Until recently, Hawke appeared to be something of a comer on the white supremacist scene. He is engaging, intelligent and charismatic — so much so that his group is largely a cult of personality, with some followers referring to him as "the chosen one" and his website endlessly touting "The Leader."

He has proved to be an astute organizer, getting $5 a month from his members and plowing the money back into producing slick, and in some cases full-color, booklets and other literature. And he seems to be successful at selling everything from swastika armbands to imitation SS uniforms.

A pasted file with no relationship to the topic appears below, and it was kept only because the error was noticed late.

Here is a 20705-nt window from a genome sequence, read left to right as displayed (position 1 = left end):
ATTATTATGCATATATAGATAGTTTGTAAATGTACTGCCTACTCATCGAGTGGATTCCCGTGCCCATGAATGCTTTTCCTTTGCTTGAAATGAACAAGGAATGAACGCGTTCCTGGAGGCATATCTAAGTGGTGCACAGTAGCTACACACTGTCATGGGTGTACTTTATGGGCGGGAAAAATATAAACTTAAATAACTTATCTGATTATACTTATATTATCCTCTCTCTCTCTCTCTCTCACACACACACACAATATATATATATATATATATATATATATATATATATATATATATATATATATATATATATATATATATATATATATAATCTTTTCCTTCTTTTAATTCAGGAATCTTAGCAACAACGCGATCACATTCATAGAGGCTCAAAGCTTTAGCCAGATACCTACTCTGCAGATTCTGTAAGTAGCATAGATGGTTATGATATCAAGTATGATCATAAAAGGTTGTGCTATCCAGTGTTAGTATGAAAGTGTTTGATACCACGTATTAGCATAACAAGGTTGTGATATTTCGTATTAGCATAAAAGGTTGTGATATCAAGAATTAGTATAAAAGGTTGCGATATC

In addition, Hawke claims that he is about to inherit some $700,000 — money he says he intends to use to build up his group further. Until recently, he said he was in the process of creating a "world headquarters" compound on the Montana-Wyoming border.

Still, Hawke might not have amounted to much more than a kid with a small band of admirers if it weren't for the World Wide Web. The Web allowed him to create a real group — one that was more than a mere cyberspace fantasy.

When he started KOF in August 1996 in the affluent, largely Jewish suburb of Westwood, Mass., it was a tiny band of rebellious chums, never growing beyond 20 members. For the first two years, Hawke told the Intelligence Report, "We didn't really gain any members because we didn't have an outlet.